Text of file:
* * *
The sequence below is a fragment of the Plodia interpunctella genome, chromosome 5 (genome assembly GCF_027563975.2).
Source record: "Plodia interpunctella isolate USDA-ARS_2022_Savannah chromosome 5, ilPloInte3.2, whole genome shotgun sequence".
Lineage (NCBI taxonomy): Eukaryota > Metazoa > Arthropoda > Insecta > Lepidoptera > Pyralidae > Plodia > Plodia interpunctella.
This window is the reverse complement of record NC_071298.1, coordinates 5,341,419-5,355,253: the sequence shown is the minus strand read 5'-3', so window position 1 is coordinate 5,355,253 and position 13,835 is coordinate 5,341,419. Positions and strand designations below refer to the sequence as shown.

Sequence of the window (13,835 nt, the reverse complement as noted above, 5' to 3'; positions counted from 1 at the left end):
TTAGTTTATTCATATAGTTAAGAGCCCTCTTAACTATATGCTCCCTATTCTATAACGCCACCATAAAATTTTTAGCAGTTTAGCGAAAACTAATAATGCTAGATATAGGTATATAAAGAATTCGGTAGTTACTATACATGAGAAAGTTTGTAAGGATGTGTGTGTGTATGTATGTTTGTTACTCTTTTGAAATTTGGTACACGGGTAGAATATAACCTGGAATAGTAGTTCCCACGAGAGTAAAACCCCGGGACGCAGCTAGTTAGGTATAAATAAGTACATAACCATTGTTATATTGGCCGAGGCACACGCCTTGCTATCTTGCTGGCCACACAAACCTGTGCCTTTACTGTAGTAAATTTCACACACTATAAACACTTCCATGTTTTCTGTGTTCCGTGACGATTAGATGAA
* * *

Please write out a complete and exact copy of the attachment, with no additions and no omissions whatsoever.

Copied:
The sequence below is a fragment of the Plodia interpunctella genome, chromosome 5 (genome assembly GCF_027563975.2).
Source record: "Plodia interpunctella isolate USDA-ARS_2022_Savannah chromosome 5, ilPloInte3.2, whole genome shotgun sequence".
Lineage (NCBI taxonomy): Eukaryota > Metazoa > Arthropoda > Insecta > Lepidoptera > Pyralidae > Plodia > Plodia interpunctella.
This window is the reverse complement of record NC_071298.1, coordinates 5,341,419-5,355,253: the sequence shown is the minus strand read 5'-3', so window position 1 is coordinate 5,355,253 and position 13,835 is coordinate 5,341,419. Positions and strand designations below refer to the sequence as shown.

Sequence of the window (13,835 nt, the reverse complement as noted above, 5' to 3'; positions counted from 1 at the left end):
TTAGTTTATTCATATAGTTAAGAGCCCTCTTAACTATATGCTCCCTATTCTATAACGCCACCATAAAATTTTTAGCAGTTTAGCGAAAACTAATAATGCTAGATATAGGTATATAAAGAATTCGGTAGTTACTATACATGAGAAAGTTTGTAAGGATGTGTGTGTGTATGTATGTTTGTTACTCTTTTGAAATTTGGTACACGGGTAGAATATAACCTGGAATAGTAGTTCCCACGAGAGTAAAACCCCGGGACGCAGCTAGTTAGGTATAAATAAGTACATAACCATTGTTATATTGGCCGAGGCACACGCCTTGCTATCTTGCTGGCCACACAAACCTGTGCCTTTACTGTAGTAAATTTCACACACTATAAACACTTCCATGTTTTCTGTGTTCCGTGACGATTAGATGAA